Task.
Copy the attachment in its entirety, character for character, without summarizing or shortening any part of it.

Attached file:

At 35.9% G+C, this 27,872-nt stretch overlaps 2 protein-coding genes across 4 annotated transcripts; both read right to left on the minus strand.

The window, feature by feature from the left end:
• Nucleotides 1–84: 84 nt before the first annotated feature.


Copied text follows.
At 35.9% G+C, this 27,872-nt stretch overlaps 2 protein-coding genes across 4 annotated transcripts; both read right to left on the minus strand.

The window, feature by feature from the left end:
• Nucleotides 1–84: 84 nt before the first annotated feature.